Then I copied exact text from their website for multiple products and searched for them another 20 times. Result? They still would not show up.

Trust me nothing hurts like that raw view of massive failure of your online marketing on the single best acquisition channel on the web today.

Caused embarrassment. Forced a rethink at what is a glaring football field size hole in their marketing strategy.

Who wins? Customers. And the company, they will reduce acquisition cost and make more money.

When there was an argument at a top financial services company about what the home page, the holiest of holy properties per this company, should look like what do you think the company was going to do? Go with the version the President & CEO of the company liked. One smart person interjected to say: "Why don't we take your instinct and convert it into a HiPPOthesis?".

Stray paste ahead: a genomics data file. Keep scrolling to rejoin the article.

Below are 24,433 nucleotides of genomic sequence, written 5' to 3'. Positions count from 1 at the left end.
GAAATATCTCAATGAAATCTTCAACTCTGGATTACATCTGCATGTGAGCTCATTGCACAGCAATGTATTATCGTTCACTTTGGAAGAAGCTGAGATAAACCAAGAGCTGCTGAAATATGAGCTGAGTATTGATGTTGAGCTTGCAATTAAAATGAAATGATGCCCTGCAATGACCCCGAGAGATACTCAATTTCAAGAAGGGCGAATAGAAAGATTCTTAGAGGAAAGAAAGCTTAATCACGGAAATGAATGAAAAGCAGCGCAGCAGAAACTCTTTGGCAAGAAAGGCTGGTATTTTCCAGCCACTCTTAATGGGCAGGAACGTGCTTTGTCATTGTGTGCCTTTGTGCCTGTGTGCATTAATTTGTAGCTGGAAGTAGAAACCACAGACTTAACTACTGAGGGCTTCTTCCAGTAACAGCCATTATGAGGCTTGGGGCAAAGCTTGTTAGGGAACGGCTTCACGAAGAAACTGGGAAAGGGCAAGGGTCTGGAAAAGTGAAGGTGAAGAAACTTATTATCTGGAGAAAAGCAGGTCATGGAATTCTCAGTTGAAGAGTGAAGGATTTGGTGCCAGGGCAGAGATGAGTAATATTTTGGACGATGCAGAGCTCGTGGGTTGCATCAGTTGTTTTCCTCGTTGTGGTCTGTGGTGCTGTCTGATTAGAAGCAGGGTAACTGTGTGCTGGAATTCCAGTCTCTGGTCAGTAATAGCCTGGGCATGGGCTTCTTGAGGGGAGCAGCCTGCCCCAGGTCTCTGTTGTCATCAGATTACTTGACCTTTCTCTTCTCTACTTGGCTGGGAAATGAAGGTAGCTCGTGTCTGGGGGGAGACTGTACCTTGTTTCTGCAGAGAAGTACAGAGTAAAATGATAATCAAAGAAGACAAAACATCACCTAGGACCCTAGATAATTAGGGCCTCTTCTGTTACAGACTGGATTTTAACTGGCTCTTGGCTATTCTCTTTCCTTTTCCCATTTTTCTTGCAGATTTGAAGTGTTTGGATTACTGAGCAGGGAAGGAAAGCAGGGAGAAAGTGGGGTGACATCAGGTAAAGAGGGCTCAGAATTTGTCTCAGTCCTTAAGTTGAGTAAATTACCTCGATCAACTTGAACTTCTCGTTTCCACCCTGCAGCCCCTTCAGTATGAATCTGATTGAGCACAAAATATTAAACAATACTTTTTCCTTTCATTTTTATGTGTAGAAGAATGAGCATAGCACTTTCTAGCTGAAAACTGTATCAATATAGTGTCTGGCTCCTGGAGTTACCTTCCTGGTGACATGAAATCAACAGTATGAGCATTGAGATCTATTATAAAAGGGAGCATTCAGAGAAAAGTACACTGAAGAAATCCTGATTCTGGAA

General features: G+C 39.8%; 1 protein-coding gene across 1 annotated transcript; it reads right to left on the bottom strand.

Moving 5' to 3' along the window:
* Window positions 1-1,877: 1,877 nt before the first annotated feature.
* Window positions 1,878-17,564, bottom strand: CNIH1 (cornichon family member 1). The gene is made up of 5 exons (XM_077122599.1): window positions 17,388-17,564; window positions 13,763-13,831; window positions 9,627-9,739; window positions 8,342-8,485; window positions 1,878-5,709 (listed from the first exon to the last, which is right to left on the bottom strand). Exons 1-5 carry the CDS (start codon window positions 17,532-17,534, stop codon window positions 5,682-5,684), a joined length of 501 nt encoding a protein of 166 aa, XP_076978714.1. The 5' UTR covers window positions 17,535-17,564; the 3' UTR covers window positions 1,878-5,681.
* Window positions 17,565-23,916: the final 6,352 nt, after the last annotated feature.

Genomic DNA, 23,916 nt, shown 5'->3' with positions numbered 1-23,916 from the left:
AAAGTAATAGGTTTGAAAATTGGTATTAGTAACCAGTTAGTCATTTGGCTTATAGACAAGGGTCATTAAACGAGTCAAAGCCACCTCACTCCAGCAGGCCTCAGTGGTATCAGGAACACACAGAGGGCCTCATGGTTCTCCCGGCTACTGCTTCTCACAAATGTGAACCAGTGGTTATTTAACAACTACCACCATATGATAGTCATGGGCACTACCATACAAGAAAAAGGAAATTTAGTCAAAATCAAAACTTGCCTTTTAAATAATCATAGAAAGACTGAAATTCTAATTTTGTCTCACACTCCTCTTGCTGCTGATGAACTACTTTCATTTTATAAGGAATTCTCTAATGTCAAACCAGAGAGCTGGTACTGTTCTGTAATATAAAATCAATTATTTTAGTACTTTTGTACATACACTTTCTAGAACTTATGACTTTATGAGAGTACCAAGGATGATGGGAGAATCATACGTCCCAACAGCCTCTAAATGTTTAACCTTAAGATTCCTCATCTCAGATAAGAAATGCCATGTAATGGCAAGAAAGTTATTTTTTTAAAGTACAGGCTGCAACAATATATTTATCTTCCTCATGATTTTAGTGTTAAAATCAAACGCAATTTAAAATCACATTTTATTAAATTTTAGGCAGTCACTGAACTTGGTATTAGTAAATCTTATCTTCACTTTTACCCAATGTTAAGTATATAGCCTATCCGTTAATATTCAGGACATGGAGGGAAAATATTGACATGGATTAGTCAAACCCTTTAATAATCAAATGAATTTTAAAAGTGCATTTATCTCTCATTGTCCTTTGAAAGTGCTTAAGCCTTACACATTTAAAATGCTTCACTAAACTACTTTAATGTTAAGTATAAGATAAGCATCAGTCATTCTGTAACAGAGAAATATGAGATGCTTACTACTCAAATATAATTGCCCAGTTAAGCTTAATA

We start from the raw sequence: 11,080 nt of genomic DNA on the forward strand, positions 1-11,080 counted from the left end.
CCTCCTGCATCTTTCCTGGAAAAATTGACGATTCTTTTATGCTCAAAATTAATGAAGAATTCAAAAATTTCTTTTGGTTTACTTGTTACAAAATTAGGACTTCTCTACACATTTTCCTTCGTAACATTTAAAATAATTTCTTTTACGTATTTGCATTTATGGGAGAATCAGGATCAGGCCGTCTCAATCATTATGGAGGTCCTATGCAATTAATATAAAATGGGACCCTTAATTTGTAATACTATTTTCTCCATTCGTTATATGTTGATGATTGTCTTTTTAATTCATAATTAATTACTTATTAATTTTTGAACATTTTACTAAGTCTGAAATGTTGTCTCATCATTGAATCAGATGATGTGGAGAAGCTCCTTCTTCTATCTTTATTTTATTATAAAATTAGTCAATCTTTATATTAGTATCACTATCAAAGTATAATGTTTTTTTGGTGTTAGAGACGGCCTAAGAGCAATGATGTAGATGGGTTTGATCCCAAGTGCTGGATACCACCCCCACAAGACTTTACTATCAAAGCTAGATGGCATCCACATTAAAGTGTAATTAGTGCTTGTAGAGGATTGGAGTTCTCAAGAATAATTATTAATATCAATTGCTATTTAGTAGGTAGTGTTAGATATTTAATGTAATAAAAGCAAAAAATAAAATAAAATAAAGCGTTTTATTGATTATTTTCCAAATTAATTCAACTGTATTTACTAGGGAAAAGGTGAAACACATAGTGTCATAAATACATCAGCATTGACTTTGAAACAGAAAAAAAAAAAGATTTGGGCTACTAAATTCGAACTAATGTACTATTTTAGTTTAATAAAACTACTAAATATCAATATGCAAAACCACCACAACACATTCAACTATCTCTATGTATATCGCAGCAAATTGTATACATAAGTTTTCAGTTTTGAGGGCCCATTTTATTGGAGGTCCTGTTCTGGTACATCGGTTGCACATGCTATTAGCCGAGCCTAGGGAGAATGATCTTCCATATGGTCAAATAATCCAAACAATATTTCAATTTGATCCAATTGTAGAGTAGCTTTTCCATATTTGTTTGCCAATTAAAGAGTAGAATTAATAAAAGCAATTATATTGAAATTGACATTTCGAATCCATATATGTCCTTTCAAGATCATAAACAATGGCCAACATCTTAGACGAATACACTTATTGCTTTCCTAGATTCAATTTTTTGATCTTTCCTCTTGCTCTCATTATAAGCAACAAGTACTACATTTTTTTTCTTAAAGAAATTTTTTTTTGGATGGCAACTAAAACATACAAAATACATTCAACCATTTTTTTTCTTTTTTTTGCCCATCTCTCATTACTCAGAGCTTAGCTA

The CEO smiled. They tried three versions. The CEO's performed worst, on goals he had chosen. He still smiled after the test because 1. They made more money. 2. Avoided a big mistake. 3. Created happy customers. 4. He learned something new.

By involving customers companies have figured out that garish zebra print bed sheets are a perfect fit for being sold in their offline stores, identified the perfect song for their tv commercial, designed the best selling dvd covers, discovered pricing / discounts / product bundles that they would never have thought would have worked.

All faster and at a lower cost, with a higher impact on the business. Mental models evolved. Accountability increased.

2. Leverage Competitors.

I have rarely found a strategy that works better at elevating the game of any company than contrasting their efforts with those of their competitors.

It is astonishing that in a medium where your competitor is just a click away, the experience is absolutely frictionless, that we still live as if the burden and hurdles of the offline world exist online.